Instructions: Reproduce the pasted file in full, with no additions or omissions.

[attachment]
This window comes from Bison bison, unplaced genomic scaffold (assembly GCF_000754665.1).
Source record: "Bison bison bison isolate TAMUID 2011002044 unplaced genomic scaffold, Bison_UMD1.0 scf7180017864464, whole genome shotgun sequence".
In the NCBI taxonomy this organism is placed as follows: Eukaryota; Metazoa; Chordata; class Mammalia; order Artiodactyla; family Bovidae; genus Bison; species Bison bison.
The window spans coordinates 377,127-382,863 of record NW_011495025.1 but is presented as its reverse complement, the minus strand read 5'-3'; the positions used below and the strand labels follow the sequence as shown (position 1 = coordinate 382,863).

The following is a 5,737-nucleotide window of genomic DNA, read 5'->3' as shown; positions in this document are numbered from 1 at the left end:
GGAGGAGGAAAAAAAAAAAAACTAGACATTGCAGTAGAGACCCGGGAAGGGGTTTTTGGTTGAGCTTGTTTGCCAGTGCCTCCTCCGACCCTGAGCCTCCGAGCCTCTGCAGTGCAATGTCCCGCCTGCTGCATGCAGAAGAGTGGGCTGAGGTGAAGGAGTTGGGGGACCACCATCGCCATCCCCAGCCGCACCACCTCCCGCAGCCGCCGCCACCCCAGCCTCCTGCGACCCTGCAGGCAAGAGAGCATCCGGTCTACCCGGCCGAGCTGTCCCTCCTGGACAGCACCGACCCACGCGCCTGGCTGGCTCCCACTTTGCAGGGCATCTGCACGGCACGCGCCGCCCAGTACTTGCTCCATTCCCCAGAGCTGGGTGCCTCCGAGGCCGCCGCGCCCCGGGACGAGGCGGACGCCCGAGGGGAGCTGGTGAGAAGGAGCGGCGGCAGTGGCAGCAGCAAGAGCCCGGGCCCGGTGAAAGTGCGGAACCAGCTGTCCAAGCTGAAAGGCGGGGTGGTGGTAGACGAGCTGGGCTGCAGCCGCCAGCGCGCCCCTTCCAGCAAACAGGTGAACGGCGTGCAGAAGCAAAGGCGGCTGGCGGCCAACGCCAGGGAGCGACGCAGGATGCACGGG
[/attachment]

This window comes from Bison bison, unplaced genomic scaffold (assembly GCF_000754665.1).
Source record: "Bison bison bison isolate TAMUID 2011002044 unplaced genomic scaffold, Bison_UMD1.0 scf7180017864464, whole genome shotgun sequence".
In the NCBI taxonomy this organism is placed as follows: Eukaryota; Metazoa; Chordata; class Mammalia; order Artiodactyla; family Bovidae; genus Bison; species Bison bison.
The window spans coordinates 377,127-382,863 of record NW_011495025.1 but is presented as its reverse complement, the minus strand read 5'-3'; the positions used below and the strand labels follow the sequence as shown (position 1 = coordinate 382,863).

The following is a 5,737-nucleotide window of genomic DNA, read 5'->3' as shown; positions in this document are numbered from 1 at the left end:
GGAGGAGGAAAAAAAAAAAAACTAGACATTGCAGTAGAGACCCGGGAAGGGGTTTTTGGTTGAGCTTGTTTGCCAGTGCCTCCTCCGACCCTGAGCCTCCGAGCCTCTGCAGTGCAATGTCCCGCCTGCTGCATGCAGAAGAGTGGGCTGAGGTGAAGGAGTTGGGGGACCACCATCGCCATCCCCAGCCGCACCACCTCCCGCAGCCGCCGCCACCCCAGCCTCCTGCGACCCTGCAGGCAAGAGAGCATCCGGTCTACCCGGCCGAGCTGTCCCTCCTGGACAGCACCGACCCACGCGCCTGGCTGGCTCCCACTTTGCAGGGCATCTGCACGGCACGCGCCGCCCAGTACTTGCTCCATTCCCCAGAGCTGGGTGCCTCCGAGGCCGCCGCGCCCCGGGACGAGGCGGACGCCCGAGGGGAGCTGGTGAGAAGGAGCGGCGGCAGTGGCAGCAGCAAGAGCCCGGGCCCGGTGAAAGTGCGGAACCAGCTGTCCAAGCTGAAAGGCGGGGTGGTGGTAGACGAGCTGGGCTGCAGCCGCCAGCGCGCCCCTTCCAGCAAACAGGTGAACGGCGTGCAGAAGCAAAGGCGGCTGGCGGCCAACGCCAGGGAGCGACGCAGGATGCACGGG